I don’t like iconoclasm. And I have no sympathy with the “Woke” agenda keen on toppling statues and erasing history and culture. However, as a matter of principle and logic, just because some individuals destroy things, one has to be careful of ignoring the point underlying their protest or lumping together everyone with a different viewpoint (from one’s own). [It is no different for example, than thinking, in the 1970s, that all traditionalists thought Paul VI was held captive in the Vatican and needed to be rescued via a Gran Sasso raid]. A person can very reasonably oppose a punitive thing like the Passe Sanitaire – which makes one think of the judenstern in Mediaeval Europe and 1930s Germany – with all their will, heart and democratic instincts and at the same time respect the splendid architectural edifices in which such a thing is devised.

    • Thanks for this comment. I understand why explosives were used to destroy the Swastika on the Zeppelinfeld grandstand in Nuremberg where Hitler held his rallies. Later, the side wings were demolished leaving only the central part. The building was designed by Albert Speer, and it hardly distinguishes itself by its beauty. However the central section has been preserved. Perhaps a more rational approach would have removed the swastika by more “surgical” means. Today, the grounds are used for football matches and motor sports.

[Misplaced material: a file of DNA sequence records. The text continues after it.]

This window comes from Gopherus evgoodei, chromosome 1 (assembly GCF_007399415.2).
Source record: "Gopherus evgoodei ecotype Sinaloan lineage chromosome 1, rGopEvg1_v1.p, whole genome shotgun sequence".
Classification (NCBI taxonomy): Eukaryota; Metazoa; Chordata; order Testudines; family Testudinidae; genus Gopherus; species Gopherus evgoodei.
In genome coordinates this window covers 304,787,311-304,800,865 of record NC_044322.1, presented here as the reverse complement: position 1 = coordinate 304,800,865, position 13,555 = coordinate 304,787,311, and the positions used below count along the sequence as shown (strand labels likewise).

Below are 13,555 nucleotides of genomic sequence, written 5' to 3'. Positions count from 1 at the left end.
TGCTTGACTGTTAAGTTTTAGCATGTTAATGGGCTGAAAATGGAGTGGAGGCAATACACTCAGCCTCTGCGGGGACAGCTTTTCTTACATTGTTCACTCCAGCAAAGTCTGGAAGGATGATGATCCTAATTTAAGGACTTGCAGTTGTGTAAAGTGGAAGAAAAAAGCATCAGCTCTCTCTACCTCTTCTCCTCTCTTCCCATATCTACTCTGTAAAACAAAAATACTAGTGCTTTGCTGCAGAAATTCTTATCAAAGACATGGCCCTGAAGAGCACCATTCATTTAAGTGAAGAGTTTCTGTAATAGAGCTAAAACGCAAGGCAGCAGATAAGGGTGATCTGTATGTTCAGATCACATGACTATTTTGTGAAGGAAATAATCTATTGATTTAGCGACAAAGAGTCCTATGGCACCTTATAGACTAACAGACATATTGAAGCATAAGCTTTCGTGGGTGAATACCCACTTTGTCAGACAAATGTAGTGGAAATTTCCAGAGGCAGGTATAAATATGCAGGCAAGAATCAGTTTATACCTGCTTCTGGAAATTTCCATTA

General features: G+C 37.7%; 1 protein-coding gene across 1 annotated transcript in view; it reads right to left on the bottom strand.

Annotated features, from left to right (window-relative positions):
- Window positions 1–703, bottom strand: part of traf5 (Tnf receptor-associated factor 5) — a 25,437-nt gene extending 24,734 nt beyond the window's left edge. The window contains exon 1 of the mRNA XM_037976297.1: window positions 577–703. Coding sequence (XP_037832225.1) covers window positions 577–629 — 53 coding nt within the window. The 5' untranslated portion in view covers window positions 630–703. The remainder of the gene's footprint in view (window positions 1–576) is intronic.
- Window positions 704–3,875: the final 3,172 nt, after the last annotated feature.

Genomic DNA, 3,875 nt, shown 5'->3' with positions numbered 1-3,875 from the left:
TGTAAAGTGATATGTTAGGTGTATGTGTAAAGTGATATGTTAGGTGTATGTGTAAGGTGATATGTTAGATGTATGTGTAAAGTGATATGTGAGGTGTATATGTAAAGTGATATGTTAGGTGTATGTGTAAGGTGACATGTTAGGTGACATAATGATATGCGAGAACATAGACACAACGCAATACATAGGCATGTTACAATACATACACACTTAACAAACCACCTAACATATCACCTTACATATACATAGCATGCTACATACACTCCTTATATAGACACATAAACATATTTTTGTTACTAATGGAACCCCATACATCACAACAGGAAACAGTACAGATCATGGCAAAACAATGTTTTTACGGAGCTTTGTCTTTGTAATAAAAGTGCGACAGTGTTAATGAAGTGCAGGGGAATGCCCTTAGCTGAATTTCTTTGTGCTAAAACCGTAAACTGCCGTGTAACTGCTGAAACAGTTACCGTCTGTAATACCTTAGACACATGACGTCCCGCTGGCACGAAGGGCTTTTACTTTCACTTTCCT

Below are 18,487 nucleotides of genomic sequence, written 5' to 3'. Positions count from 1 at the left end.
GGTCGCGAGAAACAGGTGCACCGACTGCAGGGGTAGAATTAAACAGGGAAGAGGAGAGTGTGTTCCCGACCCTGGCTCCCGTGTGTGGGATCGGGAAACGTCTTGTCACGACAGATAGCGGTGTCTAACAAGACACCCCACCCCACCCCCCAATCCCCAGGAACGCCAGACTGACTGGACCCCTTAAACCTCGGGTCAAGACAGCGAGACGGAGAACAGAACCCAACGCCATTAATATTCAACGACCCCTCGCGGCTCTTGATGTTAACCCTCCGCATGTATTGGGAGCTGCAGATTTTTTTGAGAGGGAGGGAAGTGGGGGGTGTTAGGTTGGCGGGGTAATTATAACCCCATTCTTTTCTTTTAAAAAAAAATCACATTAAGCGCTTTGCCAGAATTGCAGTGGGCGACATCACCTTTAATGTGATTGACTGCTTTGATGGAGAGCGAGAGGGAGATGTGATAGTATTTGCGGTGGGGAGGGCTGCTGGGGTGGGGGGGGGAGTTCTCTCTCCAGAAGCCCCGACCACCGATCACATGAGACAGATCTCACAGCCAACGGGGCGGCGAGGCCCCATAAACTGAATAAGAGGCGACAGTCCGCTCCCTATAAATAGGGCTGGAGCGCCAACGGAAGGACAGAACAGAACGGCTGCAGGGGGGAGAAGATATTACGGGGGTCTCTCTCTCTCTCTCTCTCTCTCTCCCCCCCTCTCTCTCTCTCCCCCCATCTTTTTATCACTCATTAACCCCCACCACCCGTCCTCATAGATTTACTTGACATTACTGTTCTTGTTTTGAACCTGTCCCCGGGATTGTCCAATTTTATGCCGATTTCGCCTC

See my next post.

  2. David Llewellyn Dodds says:

    I still have not read Böhme beyond quotations from him (e.g., in a book about hm!) but an impressive writer influenced by him in his later works is William Law, whom I have just be re-encountering in selections in Charles Williams’s New Christian Year (now conveniently available online, thanks to Tom Wills – who has also provided an index to the selections):